A week after a 13-year-old girl vanished, a local sheriff is seeking a cadre of volunteers that’s equivalent to two-thirds of the population of the small Wisconsin city near the teenager’s home.
Barron County Sheriff Chris Fitzgerald on Monday asked for 2,000 volunteers to help authorities in an expanded routine search of the area around the crime scene Tuesday for possible evidence in the investigation into Jayme Closs’ disappearance. The teenager vanished early October 15 and her parents were found fatally shot in their home near the city of Barron in northwestern Wisconsin. Barron, a city of less 3 square miles, has a population of about 3,300, according to US Census figures.
Monday’s call for volunteers is 10 times the number of volunteers the sheriff sought last week. Fitzgerald said more people are needed to help search a bigger area.
The sheriff also released photos of two “vehicles of interest” captured on surveillance footage near the Closs home during the killings.
The first vehicle is likely a red or orange 2008-2014 Dodge Challenger, Fitzgerald said. The second vehicle is likely either a black 2006-2010 Ford Edge or a black 2004-2010 Acura MDX, he said.
“These are vehicles of interest only,” the sheriff said.
Fitzgerald said authorities don’t know what license plates were on the vehicles.
Authorities have said a mysterious 911 call led deputies to discover Jayme’s parents — James Closs, 56, and Denise Closs, 46 — had been shot dead at the family’s home. No gun was found at the scene, according to Fitzgerald.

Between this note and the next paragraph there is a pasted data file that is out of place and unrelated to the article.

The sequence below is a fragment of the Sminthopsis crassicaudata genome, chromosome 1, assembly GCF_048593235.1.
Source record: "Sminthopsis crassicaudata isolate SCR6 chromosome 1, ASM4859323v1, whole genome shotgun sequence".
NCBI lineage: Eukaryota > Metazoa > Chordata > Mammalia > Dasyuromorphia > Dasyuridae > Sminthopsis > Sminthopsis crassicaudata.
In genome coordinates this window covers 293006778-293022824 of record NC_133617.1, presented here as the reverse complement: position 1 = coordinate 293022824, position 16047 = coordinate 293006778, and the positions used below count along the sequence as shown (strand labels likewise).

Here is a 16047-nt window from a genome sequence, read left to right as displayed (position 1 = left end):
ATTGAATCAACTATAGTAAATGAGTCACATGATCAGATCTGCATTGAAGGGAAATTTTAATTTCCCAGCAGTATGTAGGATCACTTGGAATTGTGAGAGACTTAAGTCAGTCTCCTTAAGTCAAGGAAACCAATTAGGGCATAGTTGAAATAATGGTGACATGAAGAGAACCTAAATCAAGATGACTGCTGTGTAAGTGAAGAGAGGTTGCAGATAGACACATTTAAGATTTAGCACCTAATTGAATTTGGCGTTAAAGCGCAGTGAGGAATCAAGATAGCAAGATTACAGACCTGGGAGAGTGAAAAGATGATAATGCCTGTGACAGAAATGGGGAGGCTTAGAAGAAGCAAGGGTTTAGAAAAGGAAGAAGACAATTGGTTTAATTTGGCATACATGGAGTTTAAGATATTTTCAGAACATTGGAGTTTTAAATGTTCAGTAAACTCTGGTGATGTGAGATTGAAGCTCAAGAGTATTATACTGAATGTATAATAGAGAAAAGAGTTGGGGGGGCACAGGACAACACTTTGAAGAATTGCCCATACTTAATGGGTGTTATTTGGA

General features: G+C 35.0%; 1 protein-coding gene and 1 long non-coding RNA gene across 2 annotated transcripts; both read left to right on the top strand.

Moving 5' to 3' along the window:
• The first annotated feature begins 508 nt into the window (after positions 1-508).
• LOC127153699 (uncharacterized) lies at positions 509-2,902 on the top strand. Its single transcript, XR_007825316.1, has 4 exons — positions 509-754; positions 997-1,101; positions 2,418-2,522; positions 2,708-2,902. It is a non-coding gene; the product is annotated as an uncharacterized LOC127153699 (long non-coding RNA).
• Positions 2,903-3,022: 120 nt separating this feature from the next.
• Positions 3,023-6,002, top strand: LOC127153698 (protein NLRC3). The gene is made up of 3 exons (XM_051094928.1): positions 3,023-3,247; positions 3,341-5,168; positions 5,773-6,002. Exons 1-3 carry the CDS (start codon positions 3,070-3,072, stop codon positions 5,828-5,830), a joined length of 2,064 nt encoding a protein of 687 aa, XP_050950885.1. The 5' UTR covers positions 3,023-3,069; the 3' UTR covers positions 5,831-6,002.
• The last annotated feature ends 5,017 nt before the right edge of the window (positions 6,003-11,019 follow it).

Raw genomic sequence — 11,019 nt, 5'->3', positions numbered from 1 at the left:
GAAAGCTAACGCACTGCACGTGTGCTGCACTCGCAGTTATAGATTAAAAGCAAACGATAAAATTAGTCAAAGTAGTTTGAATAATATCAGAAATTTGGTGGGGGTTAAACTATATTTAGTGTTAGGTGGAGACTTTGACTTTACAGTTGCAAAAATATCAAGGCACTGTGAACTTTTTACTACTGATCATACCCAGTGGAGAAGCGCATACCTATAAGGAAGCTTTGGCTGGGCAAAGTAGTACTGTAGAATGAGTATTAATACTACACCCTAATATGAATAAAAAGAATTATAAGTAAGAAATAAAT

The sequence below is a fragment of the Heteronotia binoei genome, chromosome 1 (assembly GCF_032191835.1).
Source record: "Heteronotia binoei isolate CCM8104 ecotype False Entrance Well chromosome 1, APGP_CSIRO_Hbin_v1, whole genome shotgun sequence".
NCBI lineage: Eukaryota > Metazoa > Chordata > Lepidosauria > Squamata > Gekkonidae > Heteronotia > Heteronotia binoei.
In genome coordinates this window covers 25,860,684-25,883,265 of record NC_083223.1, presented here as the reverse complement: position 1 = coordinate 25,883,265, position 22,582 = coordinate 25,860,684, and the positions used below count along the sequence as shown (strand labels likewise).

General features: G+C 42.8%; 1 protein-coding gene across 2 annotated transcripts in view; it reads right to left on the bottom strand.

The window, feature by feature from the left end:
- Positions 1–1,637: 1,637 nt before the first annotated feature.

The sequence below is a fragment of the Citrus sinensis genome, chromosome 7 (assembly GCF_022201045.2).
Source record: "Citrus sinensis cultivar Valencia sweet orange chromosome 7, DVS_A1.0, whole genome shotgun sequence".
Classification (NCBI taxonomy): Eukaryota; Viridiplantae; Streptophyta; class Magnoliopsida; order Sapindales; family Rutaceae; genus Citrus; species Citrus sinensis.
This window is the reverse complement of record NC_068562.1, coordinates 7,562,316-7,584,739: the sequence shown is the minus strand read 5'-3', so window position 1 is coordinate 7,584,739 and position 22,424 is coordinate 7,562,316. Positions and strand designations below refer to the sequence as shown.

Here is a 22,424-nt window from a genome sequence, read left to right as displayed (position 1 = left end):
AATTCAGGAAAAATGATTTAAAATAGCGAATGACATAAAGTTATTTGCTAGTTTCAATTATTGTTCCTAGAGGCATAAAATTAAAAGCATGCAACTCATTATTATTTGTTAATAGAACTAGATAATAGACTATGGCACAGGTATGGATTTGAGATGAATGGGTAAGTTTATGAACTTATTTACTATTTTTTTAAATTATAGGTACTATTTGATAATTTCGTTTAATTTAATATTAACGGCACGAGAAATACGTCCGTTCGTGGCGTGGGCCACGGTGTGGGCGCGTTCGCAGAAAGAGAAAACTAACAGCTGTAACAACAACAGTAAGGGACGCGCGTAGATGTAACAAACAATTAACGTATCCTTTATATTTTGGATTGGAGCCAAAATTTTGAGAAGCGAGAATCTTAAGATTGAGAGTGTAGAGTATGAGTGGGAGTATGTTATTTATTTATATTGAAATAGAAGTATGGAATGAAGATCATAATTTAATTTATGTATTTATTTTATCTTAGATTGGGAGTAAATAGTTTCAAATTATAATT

On the 911 call, no one on the line talked to the dispatcher, but a disturbance was heard, authorities said. The dispatcher “could hear a lot of yelling” during the 911 call, which was “pinged” to the Closs home, according to a dispatch log the Barron County Sheriff’s Office released Friday. When the dispatcher called the number back, a voice mail greeting indicated the phone belonged to Denise Closs.
A responding officer arrived to find “the door has been kicked in,” according to the log. The family’s dog was there at the home when deputies arrived.
The log does not indicate who made the 911 call or who was yelling or what was said.
More than 1,300 tips have come since Jayme’s disappearance. More than 1,100 of those tips have been investigated and closed, Fitzgerald said.
On Monday, people gathered at Barron High School football stadium for an event called “A Gathering of Hope,” organized by the school district. Jayme was a dancer and cross-country runner at Riverview Middle School in the district.
The evening was an attempt to heal. There was music, prayer and candlelight.
Ron Mathews, the senior pastor at First Lutheran Church in Barron, said they intentionally called the event, “A Gathering of Hope.”
Hope, he said, moves people “beyond despair, fear and anxiety.” “Hope is the sure presence of peace in the midst of grief and deep sadness,” he said.